Golf Jack Nicklause strategy on visualisation explained
‘I never hit a shot even in practice, without having a very sharp, in-focus picture of it in my head. It’s like a colour movie.
Then the scene quickly changes and I ‘see’ the ball going there; its path, trajectory, and shape, even its behaviour on landing.’
Many of you use visualisation prior to prospect/customer interactions. I often refer to the above quote to prompt me, to vividly imagine a ‘colour movie’ that ends with my desired outcome – before a client meeting, workshop, pitch coaching session etc.
Of course, like those of you who use visualisation know, it doesn’t always happen the imagined way. However, I’m still surprised how often it does.
Another major reason why Nicklaus was a great golfer, in addition to his visulisation skills, was his practice regimen.
‘I believe that the ‘perfect’ component is to perform your golf practice with a level of intensity that closely matches or simulates a real competitive situation.’
My take on this quote, is that when you simulate customer/prospect interactions – optimally with feedback of other people or by watch a video or listening to audio playback of the simulation – bring the energy, certainty and manner that you’d bring to a live interaction.
Let me share two other points of view related to practice and to top-level performance.
Motivational speaker Denis Waitley, maintains, that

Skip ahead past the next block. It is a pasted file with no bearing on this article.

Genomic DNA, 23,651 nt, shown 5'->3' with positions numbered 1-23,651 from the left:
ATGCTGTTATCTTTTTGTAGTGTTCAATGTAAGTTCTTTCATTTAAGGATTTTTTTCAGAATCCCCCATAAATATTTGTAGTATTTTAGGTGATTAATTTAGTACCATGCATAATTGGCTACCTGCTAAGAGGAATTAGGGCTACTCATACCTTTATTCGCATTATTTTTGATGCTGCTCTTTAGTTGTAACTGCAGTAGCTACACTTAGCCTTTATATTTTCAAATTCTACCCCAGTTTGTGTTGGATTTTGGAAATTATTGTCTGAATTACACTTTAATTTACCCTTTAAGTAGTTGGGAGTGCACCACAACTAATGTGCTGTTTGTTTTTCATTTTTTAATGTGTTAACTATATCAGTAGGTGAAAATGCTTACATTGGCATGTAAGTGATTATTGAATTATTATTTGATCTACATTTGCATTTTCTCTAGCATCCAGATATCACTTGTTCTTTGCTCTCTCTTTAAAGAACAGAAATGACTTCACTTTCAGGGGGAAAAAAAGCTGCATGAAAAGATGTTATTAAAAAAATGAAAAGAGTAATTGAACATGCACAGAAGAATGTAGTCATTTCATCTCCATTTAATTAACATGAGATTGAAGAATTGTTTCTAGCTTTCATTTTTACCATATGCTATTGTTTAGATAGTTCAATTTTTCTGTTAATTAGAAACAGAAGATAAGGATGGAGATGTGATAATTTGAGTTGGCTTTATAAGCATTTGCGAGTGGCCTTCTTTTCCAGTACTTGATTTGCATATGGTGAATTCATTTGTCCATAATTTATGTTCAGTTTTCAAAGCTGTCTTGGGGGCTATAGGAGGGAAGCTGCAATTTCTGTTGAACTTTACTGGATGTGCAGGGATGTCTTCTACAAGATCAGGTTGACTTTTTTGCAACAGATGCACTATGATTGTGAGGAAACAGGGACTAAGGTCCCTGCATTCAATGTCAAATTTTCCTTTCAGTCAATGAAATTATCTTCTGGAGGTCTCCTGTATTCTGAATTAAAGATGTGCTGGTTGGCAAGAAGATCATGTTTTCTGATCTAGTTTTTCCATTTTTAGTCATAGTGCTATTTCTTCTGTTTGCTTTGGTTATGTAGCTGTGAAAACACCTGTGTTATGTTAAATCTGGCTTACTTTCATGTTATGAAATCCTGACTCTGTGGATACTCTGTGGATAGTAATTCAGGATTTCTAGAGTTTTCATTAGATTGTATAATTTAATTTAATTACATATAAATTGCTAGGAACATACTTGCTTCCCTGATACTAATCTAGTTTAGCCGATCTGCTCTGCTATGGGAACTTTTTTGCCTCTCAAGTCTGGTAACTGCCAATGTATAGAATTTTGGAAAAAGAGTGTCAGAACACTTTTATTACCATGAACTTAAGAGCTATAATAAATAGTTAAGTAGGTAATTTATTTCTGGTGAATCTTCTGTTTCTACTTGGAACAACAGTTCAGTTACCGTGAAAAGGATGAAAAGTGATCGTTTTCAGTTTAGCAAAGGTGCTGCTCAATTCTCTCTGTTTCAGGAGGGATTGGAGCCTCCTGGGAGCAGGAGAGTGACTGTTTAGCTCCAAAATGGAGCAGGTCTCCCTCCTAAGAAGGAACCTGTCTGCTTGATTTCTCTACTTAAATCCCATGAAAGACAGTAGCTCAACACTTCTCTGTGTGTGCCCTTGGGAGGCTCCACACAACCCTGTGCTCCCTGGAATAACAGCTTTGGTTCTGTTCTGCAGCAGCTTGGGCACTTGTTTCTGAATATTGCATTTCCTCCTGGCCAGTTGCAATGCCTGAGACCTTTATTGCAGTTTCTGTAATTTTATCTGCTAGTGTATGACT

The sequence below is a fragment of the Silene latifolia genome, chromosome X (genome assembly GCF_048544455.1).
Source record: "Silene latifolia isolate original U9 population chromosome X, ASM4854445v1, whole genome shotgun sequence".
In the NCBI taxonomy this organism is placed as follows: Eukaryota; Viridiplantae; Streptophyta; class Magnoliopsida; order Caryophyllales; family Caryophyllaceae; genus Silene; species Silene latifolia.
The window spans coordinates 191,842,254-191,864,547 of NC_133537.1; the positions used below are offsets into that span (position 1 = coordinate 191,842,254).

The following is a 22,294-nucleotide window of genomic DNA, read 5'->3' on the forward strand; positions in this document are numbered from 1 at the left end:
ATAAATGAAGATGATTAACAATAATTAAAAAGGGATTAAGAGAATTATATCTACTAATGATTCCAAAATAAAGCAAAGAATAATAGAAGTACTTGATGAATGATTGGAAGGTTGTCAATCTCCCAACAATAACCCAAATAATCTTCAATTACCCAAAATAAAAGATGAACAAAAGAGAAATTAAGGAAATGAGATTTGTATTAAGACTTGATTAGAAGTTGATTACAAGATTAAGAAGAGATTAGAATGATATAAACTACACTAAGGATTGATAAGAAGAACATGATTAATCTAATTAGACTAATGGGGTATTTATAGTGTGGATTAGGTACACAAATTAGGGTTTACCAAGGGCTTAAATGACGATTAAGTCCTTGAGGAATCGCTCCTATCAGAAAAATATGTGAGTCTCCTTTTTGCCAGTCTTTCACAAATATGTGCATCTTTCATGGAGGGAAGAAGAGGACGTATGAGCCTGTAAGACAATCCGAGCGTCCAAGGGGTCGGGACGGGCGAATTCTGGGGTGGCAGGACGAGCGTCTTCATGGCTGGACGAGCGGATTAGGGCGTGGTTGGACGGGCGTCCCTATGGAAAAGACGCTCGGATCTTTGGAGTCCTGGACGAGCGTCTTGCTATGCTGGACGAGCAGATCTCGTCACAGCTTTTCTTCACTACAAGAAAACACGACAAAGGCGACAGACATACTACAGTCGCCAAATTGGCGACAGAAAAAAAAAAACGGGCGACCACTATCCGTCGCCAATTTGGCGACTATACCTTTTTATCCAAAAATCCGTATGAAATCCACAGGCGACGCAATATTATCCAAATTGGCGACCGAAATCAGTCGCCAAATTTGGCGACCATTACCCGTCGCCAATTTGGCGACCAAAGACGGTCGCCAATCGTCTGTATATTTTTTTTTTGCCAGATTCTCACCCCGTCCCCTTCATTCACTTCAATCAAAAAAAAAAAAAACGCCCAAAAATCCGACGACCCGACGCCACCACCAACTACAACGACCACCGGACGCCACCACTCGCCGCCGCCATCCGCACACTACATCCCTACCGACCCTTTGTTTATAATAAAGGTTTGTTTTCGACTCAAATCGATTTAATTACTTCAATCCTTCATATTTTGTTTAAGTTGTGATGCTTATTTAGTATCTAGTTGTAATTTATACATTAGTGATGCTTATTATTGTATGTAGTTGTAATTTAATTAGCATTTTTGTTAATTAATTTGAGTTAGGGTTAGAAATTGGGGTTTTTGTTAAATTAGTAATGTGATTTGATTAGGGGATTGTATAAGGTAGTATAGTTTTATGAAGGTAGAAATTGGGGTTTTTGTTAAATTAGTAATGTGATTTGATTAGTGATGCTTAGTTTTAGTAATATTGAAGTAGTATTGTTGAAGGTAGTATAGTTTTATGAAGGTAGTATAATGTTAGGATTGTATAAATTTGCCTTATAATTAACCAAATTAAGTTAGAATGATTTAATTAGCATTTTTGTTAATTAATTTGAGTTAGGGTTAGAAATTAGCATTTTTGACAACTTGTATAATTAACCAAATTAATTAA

‘you’ll do what you’ve learnt, not what you know’.
Waitley suggests that you perfect your technique in practice, so it becomes a reflex technique in a live interaction.*
Success coach, Jack Canfield asserts, that by imagining a successful end in mind, your words, voice, body language and manner will perform in alignment with that successful end – increasing the likelihood of it happening.
Your CALL to action/HOW to apply for this post: Prior to your next prospect/client interact simulate part of that interaction with same level of intensity you’d have in the live interaction. Reflect on the outcome of doing this.
*In my prior career I had worked as a speech pathologist. When I had a therapy consultation (ie. practising speech fluency) with people who stuttered, I would give the stutterer immediate feedback on their speech performance.
If they stuttered I would say, ‘Wait’. If they were fluent, I would say, ‘Good’.
The purpose of this ‘response contingent’ feedback was for the person to build reflex, fluency of speech for live interactions.